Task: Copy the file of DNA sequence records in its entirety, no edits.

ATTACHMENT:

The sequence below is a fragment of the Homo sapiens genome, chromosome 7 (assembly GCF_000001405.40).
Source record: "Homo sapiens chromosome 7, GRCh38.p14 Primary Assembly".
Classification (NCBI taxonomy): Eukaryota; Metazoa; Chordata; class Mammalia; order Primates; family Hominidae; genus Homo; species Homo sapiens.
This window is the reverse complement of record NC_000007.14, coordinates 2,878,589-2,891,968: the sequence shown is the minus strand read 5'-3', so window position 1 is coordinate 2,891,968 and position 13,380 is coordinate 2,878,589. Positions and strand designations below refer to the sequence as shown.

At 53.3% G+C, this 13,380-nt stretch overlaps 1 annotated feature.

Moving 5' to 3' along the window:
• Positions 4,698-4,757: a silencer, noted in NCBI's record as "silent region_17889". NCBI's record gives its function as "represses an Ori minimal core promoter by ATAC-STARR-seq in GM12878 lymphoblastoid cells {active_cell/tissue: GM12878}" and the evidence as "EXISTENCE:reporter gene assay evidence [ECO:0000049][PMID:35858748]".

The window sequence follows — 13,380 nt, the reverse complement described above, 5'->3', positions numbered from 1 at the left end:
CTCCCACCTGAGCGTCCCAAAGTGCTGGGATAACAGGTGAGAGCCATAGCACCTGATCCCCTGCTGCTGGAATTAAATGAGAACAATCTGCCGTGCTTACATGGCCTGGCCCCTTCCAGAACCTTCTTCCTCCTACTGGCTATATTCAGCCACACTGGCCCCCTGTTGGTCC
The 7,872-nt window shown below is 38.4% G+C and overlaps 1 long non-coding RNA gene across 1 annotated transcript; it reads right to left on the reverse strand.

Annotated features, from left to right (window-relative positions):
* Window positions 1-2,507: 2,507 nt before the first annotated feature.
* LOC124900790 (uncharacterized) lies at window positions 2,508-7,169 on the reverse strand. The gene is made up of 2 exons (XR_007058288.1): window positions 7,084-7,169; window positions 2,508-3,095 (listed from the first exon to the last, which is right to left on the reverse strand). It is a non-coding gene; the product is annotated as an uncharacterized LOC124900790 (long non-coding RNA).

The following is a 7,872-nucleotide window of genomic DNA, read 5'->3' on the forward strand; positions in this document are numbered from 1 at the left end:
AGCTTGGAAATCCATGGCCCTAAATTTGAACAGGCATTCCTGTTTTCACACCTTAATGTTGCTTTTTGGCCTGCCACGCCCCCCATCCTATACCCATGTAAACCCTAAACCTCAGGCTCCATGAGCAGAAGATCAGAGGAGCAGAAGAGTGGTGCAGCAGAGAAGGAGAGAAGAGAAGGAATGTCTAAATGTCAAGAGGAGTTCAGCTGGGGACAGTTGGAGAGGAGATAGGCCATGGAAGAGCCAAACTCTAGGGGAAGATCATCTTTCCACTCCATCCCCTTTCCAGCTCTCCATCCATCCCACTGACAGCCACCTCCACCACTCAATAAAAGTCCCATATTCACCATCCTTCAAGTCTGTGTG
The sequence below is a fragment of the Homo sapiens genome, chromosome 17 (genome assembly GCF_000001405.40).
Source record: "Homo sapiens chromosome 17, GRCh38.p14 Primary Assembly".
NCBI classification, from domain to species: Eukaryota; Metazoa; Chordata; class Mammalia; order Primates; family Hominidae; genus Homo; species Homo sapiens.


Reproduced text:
The sequence below is a fragment of the Homo sapiens genome, chromosome 7 (assembly GCF_000001405.40).
Source record: "Homo sapiens chromosome 7, GRCh38.p14 Primary Assembly".
Classification (NCBI taxonomy): Eukaryota; Metazoa; Chordata; class Mammalia; order Primates; family Hominidae; genus Homo; species Homo sapiens.
This window is the reverse complement of record NC_000007.14, coordinates 2,878,589-2,891,968: the sequence shown is the minus strand read 5'-3', so window position 1 is coordinate 2,891,968 and position 13,380 is coordinate 2,878,589. Positions and strand designations below refer to the sequence as shown.

At 53.3% G+C, this 13,380-nt stretch overlaps 1 annotated feature.

Moving 5' to 3' along the window:
• Positions 4,698-4,757: a silencer, noted in NCBI's record as "silent region_17889". NCBI's record gives its function as "represses an Ori minimal core promoter by ATAC-STARR-seq in GM12878 lymphoblastoid cells {active_cell/tissue: GM12878}" and the evidence as "EXISTENCE:reporter gene assay evidence [ECO:0000049][PMID:35858748]".

The window sequence follows — 13,380 nt, the reverse complement described above, 5'->3', positions numbered from 1 at the left end:
CTCCCACCTGAGCGTCCCAAAGTGCTGGGATAACAGGTGAGAGCCATAGCACCTGATCCCCTGCTGCTGGAATTAAATGAGAACAATCTGCCGTGCTTACATGGCCTGGCCCCTTCCAGAACCTTCTTCCTCCTACTGGCTATATTCAGCCACACTGGCCCCCTGTTGGTCC
The 7,872-nt window shown below is 38.4% G+C and overlaps 1 long non-coding RNA gene across 1 annotated transcript; it reads right to left on the reverse strand.

Annotated features, from left to right (window-relative positions):
* Window positions 1-2,507: 2,507 nt before the first annotated feature.
* LOC124900790 (uncharacterized) lies at window positions 2,508-7,169 on the reverse strand. The gene is made up of 2 exons (XR_007058288.1): window positions 7,084-7,169; window positions 2,508-3,095 (listed from the first exon to the last, which is right to left on the reverse strand). It is a non-coding gene; the product is annotated as an uncharacterized LOC124900790 (long non-coding RNA).

The following is a 7,872-nucleotide window of genomic DNA, read 5'->3' on the forward strand; positions in this document are numbered from 1 at the left end:
AGCTTGGAAATCCATGGCCCTAAATTTGAACAGGCATTCCTGTTTTCACACCTTAATGTTGCTTTTTGGCCTGCCACGCCCCCCATCCTATACCCATGTAAACCCTAAACCTCAGGCTCCATGAGCAGAAGATCAGAGGAGCAGAAGAGTGGTGCAGCAGAGAAGGAGAGAAGAGAAGGAATGTCTAAATGTCAAGAGGAGTTCAGCTGGGGACAGTTGGAGAGGAGATAGGCCATGGAAGAGCCAAACTCTAGGGGAAGATCATCTTTCCACTCCATCCCCTTTCCAGCTCTCCATCCATCCCACTGACAGCCACCTCCACCACTCAATAAAAGTCCCATATTCACCATCCTTCAAGTCTGTGTG
The sequence below is a fragment of the Homo sapiens genome, chromosome 17 (genome assembly GCF_000001405.40).
Source record: "Homo sapiens chromosome 17, GRCh38.p14 Primary Assembly".
NCBI classification, from domain to species: Eukaryota; Metazoa; Chordata; class Mammalia; order Primates; family Hominidae; genus Homo; species Homo sapiens.